ALBUQUERQUE, N.M. — Mark Aragon and Nick Layman are betting that Burqueños have stories they want to share.
And they want to be the ones to help.
The duo recently launched The Podcast Factory NM, which Aragon describes as a one-stop-shop for podcasting.
“We’re basically a podcast for rent,” he told the Journal.
Aragon said the company provides services ranging from studio rentals to complete production of podcasts and livestreams.
The idea for the company arose after Aragon and Layman repeatedly heard people express interest in starting a podcast – but not knowing where to start.
“They know they want to get that message across but they start to do it and they get overwhelmed because they don’t have the equipment or the internet is not very good so you get choppy content,” Layman said. “We’re here to help bridge that.”
Aragon and Layman both come from communication backgrounds. Aragon said he worked as a public information officer for the Albuquerque Police Department while Layman got his start at KUNM in the early 2000s. The two have since worked together to produce livestreams and podcasts on topics ranging from MMA fighting to the Mexican cartels.
Though the business opened in the middle of the coronavirus pandemic, Layman said he still thinks it’s a good time to pursue the venture.
“There’s a lot more people watching livestream content and podcasts and other things like that,” he said.
Podcasts are also let people share their interests and help others learn, Layman continued.
“If someone is really good at talking I think they should have a podcast. Share the gift of what you have.”
Aragon said he has also spoken to churches and other organizations whose leaders are interested in finding a new platform to share their message.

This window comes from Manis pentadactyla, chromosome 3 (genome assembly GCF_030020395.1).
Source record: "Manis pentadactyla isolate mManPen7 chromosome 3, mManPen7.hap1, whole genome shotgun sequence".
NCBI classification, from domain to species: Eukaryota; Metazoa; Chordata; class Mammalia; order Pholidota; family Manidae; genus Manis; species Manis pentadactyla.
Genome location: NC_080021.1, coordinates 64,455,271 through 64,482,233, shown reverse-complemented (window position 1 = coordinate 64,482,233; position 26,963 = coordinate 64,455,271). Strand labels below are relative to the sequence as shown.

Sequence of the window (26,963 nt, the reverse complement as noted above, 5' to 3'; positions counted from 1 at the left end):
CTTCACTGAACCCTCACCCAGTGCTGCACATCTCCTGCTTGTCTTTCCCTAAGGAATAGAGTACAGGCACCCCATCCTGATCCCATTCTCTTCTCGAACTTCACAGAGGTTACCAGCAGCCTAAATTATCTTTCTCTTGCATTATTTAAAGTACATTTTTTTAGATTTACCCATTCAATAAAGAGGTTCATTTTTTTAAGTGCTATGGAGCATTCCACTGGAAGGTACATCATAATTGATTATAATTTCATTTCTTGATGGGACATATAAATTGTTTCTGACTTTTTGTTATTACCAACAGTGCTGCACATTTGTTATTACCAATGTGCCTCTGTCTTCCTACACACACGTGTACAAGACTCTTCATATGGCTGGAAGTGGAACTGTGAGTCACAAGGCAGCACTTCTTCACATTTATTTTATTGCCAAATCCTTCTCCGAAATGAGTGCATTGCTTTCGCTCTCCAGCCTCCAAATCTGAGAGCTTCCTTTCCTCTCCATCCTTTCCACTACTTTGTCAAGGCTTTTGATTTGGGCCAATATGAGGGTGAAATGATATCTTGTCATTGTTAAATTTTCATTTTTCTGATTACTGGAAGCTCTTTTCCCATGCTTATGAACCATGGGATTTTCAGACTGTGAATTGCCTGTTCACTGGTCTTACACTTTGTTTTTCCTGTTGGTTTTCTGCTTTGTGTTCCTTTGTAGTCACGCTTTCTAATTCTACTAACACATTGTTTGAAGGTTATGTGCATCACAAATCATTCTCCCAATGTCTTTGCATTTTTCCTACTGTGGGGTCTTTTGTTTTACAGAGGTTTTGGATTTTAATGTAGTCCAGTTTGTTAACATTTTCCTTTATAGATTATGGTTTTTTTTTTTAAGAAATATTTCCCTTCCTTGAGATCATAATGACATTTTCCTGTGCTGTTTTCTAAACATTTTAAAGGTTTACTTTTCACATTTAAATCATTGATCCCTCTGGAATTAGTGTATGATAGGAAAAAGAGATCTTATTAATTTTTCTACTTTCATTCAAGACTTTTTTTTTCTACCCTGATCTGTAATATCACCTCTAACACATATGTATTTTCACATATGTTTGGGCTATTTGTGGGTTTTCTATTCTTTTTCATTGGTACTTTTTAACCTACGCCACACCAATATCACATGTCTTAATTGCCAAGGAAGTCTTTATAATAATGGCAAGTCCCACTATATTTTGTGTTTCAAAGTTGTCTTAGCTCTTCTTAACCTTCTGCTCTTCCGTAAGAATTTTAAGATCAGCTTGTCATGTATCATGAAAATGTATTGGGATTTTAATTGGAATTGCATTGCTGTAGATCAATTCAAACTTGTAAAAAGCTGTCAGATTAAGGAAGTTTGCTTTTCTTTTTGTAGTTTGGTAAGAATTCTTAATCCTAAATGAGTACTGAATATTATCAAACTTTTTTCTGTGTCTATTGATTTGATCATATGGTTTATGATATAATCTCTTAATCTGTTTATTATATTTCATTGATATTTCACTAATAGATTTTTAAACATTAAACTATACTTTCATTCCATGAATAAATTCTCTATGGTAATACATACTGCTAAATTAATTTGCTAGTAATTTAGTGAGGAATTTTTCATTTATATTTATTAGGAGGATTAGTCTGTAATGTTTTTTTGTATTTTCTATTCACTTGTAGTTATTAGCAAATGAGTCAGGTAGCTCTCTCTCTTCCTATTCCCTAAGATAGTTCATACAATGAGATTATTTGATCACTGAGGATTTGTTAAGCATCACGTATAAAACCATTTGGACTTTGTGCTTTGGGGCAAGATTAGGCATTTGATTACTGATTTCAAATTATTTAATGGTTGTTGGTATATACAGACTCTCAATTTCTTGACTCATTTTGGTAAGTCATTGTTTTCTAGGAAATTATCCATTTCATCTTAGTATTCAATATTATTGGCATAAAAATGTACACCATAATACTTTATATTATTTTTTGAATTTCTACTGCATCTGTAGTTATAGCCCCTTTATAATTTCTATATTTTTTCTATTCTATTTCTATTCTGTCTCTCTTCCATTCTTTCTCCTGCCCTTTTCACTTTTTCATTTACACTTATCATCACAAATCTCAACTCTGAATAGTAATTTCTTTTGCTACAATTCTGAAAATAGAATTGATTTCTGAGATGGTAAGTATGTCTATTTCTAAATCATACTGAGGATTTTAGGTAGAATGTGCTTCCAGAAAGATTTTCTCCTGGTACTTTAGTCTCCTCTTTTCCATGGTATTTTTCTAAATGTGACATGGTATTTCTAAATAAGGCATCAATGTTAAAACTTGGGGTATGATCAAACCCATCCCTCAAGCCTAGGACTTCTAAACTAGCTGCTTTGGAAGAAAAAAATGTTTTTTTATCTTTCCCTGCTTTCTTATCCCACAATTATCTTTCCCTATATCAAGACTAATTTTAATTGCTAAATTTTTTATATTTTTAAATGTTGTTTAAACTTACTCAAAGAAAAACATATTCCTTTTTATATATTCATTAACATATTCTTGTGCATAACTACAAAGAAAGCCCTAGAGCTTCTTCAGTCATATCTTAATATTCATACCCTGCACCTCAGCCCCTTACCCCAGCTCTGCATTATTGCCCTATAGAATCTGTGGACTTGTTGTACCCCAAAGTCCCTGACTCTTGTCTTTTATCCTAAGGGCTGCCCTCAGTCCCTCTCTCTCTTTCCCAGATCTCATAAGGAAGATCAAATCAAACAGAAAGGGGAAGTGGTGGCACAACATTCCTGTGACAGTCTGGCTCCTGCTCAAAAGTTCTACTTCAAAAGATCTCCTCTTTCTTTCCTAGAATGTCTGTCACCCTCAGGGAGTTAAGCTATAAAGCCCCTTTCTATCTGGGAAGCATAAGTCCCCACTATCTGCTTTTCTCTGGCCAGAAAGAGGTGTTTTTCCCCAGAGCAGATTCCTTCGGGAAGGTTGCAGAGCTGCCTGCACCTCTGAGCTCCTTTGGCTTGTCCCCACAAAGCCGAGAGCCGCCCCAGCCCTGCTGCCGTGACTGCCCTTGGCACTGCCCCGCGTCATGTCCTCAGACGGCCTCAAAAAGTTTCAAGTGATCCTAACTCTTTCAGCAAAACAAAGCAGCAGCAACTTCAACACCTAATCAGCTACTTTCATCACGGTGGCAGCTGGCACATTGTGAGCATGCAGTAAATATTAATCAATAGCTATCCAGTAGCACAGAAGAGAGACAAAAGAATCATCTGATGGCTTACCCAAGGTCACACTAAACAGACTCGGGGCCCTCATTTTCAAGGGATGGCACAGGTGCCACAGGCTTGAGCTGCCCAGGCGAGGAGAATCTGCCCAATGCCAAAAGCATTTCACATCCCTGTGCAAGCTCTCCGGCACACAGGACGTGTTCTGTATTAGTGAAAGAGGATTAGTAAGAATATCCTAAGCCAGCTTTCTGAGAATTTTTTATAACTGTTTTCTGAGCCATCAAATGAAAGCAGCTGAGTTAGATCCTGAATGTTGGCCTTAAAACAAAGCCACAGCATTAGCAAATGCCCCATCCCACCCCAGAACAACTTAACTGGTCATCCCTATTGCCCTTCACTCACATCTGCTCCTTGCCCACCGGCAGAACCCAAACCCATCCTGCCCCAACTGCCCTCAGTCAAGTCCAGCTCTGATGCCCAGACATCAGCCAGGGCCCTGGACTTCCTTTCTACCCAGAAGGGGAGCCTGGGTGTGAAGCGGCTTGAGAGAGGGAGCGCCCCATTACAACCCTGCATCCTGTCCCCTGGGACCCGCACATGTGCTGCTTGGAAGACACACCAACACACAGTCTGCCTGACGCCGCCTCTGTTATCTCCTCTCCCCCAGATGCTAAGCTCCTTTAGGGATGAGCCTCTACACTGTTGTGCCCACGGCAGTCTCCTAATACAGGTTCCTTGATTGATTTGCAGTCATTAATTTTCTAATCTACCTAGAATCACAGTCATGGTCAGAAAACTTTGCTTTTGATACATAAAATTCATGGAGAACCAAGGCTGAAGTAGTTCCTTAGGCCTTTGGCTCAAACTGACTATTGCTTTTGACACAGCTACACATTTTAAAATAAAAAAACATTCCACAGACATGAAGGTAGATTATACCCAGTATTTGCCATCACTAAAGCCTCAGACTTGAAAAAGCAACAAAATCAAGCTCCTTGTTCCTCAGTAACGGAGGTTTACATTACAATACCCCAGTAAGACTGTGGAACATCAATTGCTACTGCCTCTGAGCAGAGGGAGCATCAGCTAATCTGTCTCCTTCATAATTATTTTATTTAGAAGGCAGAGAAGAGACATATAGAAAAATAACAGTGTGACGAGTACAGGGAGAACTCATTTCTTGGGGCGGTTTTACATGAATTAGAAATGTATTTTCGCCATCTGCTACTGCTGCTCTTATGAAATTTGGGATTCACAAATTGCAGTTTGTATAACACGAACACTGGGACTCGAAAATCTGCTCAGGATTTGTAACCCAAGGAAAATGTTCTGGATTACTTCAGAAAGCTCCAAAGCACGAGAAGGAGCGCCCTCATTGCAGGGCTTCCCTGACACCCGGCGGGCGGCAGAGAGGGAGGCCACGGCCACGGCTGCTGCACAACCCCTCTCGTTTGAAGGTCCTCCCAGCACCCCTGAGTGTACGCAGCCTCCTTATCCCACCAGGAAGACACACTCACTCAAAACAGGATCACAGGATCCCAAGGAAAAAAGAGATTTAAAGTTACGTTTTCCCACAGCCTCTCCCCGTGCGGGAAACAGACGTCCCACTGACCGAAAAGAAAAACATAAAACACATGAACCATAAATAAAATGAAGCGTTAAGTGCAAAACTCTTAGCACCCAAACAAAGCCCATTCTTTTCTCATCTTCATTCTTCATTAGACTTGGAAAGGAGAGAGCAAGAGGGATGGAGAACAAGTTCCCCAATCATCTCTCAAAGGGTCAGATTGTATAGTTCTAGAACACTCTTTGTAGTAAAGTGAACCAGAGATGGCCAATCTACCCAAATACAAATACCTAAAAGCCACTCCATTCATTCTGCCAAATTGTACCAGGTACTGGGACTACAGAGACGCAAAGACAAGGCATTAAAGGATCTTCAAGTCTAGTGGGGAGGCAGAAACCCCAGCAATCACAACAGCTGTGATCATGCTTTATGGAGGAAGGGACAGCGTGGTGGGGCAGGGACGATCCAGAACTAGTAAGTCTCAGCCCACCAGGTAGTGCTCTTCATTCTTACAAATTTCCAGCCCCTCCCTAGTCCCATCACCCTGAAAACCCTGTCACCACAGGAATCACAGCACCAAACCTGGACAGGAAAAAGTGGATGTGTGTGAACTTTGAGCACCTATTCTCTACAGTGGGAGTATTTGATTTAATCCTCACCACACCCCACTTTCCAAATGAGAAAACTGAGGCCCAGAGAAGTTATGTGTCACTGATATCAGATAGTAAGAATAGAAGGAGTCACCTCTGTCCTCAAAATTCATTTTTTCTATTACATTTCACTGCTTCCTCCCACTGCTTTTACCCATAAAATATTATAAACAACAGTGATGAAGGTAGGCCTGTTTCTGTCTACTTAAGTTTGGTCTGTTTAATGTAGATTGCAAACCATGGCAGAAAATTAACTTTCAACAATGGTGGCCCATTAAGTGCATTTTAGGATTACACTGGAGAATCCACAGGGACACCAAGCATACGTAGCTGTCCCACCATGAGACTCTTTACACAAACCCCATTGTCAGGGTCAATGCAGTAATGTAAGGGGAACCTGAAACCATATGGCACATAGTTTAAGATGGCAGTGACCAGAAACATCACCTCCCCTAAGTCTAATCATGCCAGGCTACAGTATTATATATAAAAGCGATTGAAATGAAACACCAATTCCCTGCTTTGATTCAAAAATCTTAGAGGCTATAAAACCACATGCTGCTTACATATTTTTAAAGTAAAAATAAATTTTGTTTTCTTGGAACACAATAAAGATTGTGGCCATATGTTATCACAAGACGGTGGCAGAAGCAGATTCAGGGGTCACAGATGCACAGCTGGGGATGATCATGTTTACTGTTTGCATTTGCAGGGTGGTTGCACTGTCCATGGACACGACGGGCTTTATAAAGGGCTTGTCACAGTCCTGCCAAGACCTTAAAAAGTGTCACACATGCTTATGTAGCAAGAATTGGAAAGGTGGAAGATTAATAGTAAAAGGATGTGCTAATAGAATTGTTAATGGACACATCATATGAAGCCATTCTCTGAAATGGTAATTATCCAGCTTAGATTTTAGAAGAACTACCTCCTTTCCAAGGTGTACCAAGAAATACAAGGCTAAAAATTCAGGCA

We’re two months into the virus pandemic and business casualties are beginning to add up.
Some of the permanent closures came soon after the virus was declared a pandemic – like recently opened Korean fried chicken chain Bonchon, which announced its permanent closure March 23. Others, though, held on until this month before locking up for good.
Here’s a run down of some businesses that closed permanently in May:
Sal-E-Boy’s Pizzeria : Rio Rancho’s Sal-E-Boy’s Pizzeria permanently closed on May 10, after 38 years in business, according to a post on the restaurant’s Facebook page.
“I’m touched by the love this community has shown me and this business,” the post read. ” It’s the loyal customers that kept us going for all these years.”
Cinemark Movies West: When New Mexican movie theaters resume operations, the long-standing theater at 9201 Coors NW will not be joining.
A spokesperson with the theater confirmed that it “will not reopen as it is nearing the conclusion of its lease term.”
The company said the closure was “normal” and did not say how many jobs will be permanently lost.
Sweet Tomatoes: The national soup and salad buffet chain announced May 8, that all 97 of its locations will not be reopening. The chain has two Albuquerque locations, one at 4901 San Mateo NE and the other at 10126 Coors NW.
The Last Call: The owner posted on social media Thursday that the Downtown location closure is permanent.
Odds and ends
Medical cannabis dispensary R. Greenleaf is expanding its Coors location, according to a news release. The location, at 5201 Ouray NW, will be 3,200 square feet and employee up to 15 people, the release said.
R. Greenleaf operates five dispensaries across New Mexico with plans to open two more locations this year, including a location in Roswell which will feature a drive-through window.
Dutch Bros Coffee, the Oregon-based coffee chain, is planning to open a second New Mexico location, according to a spokeswoman with the company.
The second location will be on Rio Rancho Blvd. in Rio Rancho and construction will begin soon, spokeswoman Rilynn Davis said.
The store is aiming to be open in early 2021, she said.
Dutch Bros announced its first New Mexico location in early March.